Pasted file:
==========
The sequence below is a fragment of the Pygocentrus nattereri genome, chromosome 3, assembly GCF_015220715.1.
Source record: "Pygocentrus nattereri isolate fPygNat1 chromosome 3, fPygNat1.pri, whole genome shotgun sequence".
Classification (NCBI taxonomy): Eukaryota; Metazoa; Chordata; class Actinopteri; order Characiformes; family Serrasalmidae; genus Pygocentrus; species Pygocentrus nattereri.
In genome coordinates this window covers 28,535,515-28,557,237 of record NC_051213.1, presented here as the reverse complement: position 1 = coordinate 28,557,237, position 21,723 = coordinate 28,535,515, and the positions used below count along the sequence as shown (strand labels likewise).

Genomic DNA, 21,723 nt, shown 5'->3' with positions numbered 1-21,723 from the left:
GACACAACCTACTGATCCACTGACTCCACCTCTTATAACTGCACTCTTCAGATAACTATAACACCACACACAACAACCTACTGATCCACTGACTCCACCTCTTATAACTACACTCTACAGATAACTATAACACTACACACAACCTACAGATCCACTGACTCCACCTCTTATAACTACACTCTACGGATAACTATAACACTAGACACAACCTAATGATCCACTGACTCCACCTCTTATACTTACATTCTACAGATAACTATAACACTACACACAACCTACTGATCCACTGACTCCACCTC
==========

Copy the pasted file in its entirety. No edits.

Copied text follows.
The sequence below is a fragment of the Pygocentrus nattereri genome, chromosome 3, assembly GCF_015220715.1.
Source record: "Pygocentrus nattereri isolate fPygNat1 chromosome 3, fPygNat1.pri, whole genome shotgun sequence".
Classification (NCBI taxonomy): Eukaryota; Metazoa; Chordata; class Actinopteri; order Characiformes; family Serrasalmidae; genus Pygocentrus; species Pygocentrus nattereri.
In genome coordinates this window covers 28,535,515-28,557,237 of record NC_051213.1, presented here as the reverse complement: position 1 = coordinate 28,557,237, position 21,723 = coordinate 28,535,515, and the positions used below count along the sequence as shown (strand labels likewise).

Genomic DNA, 21,723 nt, shown 5'->3' with positions numbered 1-21,723 from the left:
GACACAACCTACTGATCCACTGACTCCACCTCTTATAACTGCACTCTTCAGATAACTATAACACCACACACAACAACCTACTGATCCACTGACTCCACCTCTTATAACTACACTCTACAGATAACTATAACACTACACACAACCTACAGATCCACTGACTCCACCTCTTATAACTACACTCTACGGATAACTATAACACTAGACACAACCTAATGATCCACTGACTCCACCTCTTATACTTACATTCTACAGATAACTATAACACTACACACAACCTACTGATCCACTGACTCCACCTC